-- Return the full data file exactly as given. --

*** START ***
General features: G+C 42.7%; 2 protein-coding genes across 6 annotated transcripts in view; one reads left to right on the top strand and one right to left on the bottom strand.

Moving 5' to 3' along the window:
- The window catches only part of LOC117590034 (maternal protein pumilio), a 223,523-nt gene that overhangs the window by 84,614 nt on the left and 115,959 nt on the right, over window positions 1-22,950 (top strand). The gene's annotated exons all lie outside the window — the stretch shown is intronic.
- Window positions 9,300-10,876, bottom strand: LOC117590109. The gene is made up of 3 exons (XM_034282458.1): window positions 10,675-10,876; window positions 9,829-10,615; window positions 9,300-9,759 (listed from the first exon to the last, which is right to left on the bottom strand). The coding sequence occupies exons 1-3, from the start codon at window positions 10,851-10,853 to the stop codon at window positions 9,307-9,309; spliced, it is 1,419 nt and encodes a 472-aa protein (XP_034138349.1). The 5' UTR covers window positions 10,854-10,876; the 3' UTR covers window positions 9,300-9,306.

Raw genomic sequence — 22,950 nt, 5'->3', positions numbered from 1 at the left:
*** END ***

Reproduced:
General features: G+C 42.7%; 2 protein-coding genes across 6 annotated transcripts in view; one reads left to right on the top strand and one right to left on the bottom strand.

Moving 5' to 3' along the window:
- The window catches only part of LOC117590034 (maternal protein pumilio), a 223,523-nt gene that overhangs the window by 84,614 nt on the left and 115,959 nt on the right, over window positions 1-22,950 (top strand). The gene's annotated exons all lie outside the window — the stretch shown is intronic.
- Window positions 9,300-10,876, bottom strand: LOC117590109. The gene is made up of 3 exons (XM_034282458.1): window positions 10,675-10,876; window positions 9,829-10,615; window positions 9,300-9,759 (listed from the first exon to the last, which is right to left on the bottom strand). The coding sequence occupies exons 1-3, from the start codon at window positions 10,851-10,853 to the stop codon at window positions 9,307-9,309; spliced, it is 1,419 nt and encodes a 472-aa protein (XP_034138349.1). The 5' UTR covers window positions 10,854-10,876; the 3' UTR covers window positions 9,300-9,306.

Raw genomic sequence — 22,950 nt, 5'->3', positions numbered from 1 at the left: